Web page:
Finalist for the 2018 Pangaea Prize

Sometimes you send a pack of poems out, and a year goes by. You forget. Editors are busy, you’re busy. You keep sending the work elsewhere. I don’t normally inquire after a submission. Though, one time I did and got a lovely rejection from the Gettysburg Review, whose editors said that while my poems weren’t “quite right” for them, they “found them moving and graceful nonetheless.” A no like that is almost as good as a yes. Almost.

Usually, I chalk up a non response as a “no.” But recently, one of those forgotten submissions came back to me at a timely moment. I had been thinking about whether or not to revisit the old “School Bus Poems” project. My son, Micah and I were considering making a section for them in the sequel we’ve started working on while waiting for our current chapbook to find a publisher.

While I didn’t win the Pangaea Prize, I was named as a finalist and one of my poems from the submission has now been published by the Poet’s Billow. You should check out the winning poem by Alexandra Umlas. It’s a crown of sonnets, a form in which the first line of each successive sonnet begins with the last line of the previous one, concluding with a repeat of the first line of the series. It’s wonderfully done by Umlas. Read it here.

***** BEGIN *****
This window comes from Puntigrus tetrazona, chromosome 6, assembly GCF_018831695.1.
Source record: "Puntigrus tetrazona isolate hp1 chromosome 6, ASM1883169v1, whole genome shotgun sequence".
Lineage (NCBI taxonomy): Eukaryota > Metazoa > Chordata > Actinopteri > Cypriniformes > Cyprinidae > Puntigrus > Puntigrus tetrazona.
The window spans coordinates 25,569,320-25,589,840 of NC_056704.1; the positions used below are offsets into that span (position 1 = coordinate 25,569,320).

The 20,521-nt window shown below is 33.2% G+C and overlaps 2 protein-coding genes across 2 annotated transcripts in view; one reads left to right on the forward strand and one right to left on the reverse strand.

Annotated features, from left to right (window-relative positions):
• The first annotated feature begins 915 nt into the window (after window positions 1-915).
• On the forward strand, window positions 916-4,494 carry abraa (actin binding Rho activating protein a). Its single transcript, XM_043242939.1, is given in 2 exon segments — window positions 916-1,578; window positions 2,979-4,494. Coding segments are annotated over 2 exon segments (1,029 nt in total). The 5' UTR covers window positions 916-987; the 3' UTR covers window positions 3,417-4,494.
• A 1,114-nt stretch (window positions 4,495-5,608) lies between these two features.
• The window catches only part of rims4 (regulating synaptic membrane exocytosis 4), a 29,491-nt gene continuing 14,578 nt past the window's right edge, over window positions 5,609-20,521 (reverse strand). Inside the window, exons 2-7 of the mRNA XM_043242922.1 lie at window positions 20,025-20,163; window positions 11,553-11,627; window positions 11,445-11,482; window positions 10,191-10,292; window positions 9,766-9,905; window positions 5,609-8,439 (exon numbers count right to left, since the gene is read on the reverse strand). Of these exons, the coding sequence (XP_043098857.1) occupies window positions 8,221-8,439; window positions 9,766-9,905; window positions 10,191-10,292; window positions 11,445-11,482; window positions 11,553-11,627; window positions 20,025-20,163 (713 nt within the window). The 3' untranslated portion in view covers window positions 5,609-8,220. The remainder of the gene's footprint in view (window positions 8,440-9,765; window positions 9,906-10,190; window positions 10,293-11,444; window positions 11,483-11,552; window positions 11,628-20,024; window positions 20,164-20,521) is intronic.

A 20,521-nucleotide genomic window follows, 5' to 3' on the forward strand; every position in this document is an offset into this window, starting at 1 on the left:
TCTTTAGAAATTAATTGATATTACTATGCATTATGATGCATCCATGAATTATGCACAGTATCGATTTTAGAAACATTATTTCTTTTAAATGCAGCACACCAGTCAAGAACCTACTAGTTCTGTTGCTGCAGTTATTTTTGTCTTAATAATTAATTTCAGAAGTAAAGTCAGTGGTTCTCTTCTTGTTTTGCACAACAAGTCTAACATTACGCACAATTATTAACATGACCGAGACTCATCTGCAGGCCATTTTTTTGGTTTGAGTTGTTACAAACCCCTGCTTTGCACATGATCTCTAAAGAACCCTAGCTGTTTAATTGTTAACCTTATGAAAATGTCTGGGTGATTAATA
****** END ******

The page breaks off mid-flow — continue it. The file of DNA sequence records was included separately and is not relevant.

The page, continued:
This is the third School Bus Poem to find a home so far. The first was “Swing,” which was published several years back, along with work by Brian Fanelli and Jason Allen in Contemporary American Voices. The second SBP to settle down was “Advent,” published in the spring of 2016 by Barely South Review. And now, at long last, this poem about memory and my home town has landed on the Poet’s Billow. You can read “Of Bats and Brothers” here. My thanks to editors Rob and Michele.

The photo here is not of my brothers, but of my three boys, the ones “who keep mostly out of trouble.” Now, I need to work on a poem about my sisters. The are wondering where the poem about them is. They are not amused.

2 Comments Add yours

  1. David, no matter what you believe, no matter what you “once believed” you are one of the fresh, open-minded, respectable voices in poetry today and I am glad to know you my friend. Pennsylvania should be proud to call you one of her poets!

    Liked by 1 person

    1. Thank you for those very kind words.

      Liked by 1 person

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